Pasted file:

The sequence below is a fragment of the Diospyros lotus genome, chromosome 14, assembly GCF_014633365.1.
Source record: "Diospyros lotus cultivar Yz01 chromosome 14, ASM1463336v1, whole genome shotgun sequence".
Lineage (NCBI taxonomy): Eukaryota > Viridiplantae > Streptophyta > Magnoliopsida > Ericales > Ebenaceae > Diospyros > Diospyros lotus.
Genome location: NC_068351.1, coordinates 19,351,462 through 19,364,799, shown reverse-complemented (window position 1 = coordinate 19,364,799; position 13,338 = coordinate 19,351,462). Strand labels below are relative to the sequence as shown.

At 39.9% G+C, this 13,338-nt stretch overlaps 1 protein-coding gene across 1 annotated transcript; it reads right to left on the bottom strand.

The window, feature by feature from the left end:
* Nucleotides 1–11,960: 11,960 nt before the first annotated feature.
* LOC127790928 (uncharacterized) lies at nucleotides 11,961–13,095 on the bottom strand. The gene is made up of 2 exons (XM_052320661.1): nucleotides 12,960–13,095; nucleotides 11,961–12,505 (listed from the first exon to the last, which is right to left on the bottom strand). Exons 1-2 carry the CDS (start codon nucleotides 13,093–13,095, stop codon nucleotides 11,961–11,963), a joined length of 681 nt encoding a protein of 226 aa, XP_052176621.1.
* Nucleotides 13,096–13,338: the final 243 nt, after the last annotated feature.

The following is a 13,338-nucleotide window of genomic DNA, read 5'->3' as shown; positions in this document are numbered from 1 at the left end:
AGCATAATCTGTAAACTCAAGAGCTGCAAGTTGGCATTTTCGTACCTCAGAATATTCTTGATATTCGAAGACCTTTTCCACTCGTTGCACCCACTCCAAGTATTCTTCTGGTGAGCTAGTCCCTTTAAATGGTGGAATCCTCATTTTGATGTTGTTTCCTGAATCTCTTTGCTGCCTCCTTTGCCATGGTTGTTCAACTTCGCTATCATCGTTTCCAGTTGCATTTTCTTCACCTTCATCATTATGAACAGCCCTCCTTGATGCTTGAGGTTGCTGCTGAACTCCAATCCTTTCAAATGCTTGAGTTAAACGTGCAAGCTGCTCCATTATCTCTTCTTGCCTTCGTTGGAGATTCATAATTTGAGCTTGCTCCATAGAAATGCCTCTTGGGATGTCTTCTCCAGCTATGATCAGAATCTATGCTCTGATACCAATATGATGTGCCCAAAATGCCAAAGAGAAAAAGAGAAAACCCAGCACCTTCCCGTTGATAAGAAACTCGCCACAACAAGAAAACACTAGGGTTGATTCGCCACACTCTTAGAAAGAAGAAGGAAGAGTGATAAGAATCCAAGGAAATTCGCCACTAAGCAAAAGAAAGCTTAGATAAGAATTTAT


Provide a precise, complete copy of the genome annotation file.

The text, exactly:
The sequence below is a fragment of the Diospyros lotus genome, chromosome 14, assembly GCF_014633365.1.
Source record: "Diospyros lotus cultivar Yz01 chromosome 14, ASM1463336v1, whole genome shotgun sequence".
Lineage (NCBI taxonomy): Eukaryota > Viridiplantae > Streptophyta > Magnoliopsida > Ericales > Ebenaceae > Diospyros > Diospyros lotus.
Genome location: NC_068351.1, coordinates 19,351,462 through 19,364,799, shown reverse-complemented (window position 1 = coordinate 19,364,799; position 13,338 = coordinate 19,351,462). Strand labels below are relative to the sequence as shown.

At 39.9% G+C, this 13,338-nt stretch overlaps 1 protein-coding gene across 1 annotated transcript; it reads right to left on the bottom strand.

The window, feature by feature from the left end:
* Nucleotides 1–11,960: 11,960 nt before the first annotated feature.
* LOC127790928 (uncharacterized) lies at nucleotides 11,961–13,095 on the bottom strand. The gene is made up of 2 exons (XM_052320661.1): nucleotides 12,960–13,095; nucleotides 11,961–12,505 (listed from the first exon to the last, which is right to left on the bottom strand). Exons 1-2 carry the CDS (start codon nucleotides 13,093–13,095, stop codon nucleotides 11,961–11,963), a joined length of 681 nt encoding a protein of 226 aa, XP_052176621.1.
* Nucleotides 13,096–13,338: the final 243 nt, after the last annotated feature.

The following is a 13,338-nucleotide window of genomic DNA, read 5'->3' as shown; positions in this document are numbered from 1 at the left end:
AGCATAATCTGTAAACTCAAGAGCTGCAAGTTGGCATTTTCGTACCTCAGAATATTCTTGATATTCGAAGACCTTTTCCACTCGTTGCACCCACTCCAAGTATTCTTCTGGTGAGCTAGTCCCTTTAAATGGTGGAATCCTCATTTTGATGTTGTTTCCTGAATCTCTTTGCTGCCTCCTTTGCCATGGTTGTTCAACTTCGCTATCATCGTTTCCAGTTGCATTTTCTTCACCTTCATCATTATGAACAGCCCTCCTTGATGCTTGAGGTTGCTGCTGAACTCCAATCCTTTCAAATGCTTGAGTTAAACGTGCAAGCTGCTCCATTATCTCTTCTTGCCTTCGTTGGAGATTCATAATTTGAGCTTGCTCCATAGAAATGCCTCTTGGGATGTCTTCTCCAGCTATGATCAGAATCTATGCTCTGATACCAATATGATGTGCCCAAAATGCCAAAGAGAAAAAGAGAAAACCCAGCACCTTCCCGTTGATAAGAAACTCGCCACAACAAGAAAACACTAGGGTTGATTCGCCACACTCTTAGAAAGAAGAAGGAAGAGTGATAAGAATCCAAGGAAATTCGCCACTAAGCAAAAGAAAGCTTAGATAAGAATTTAT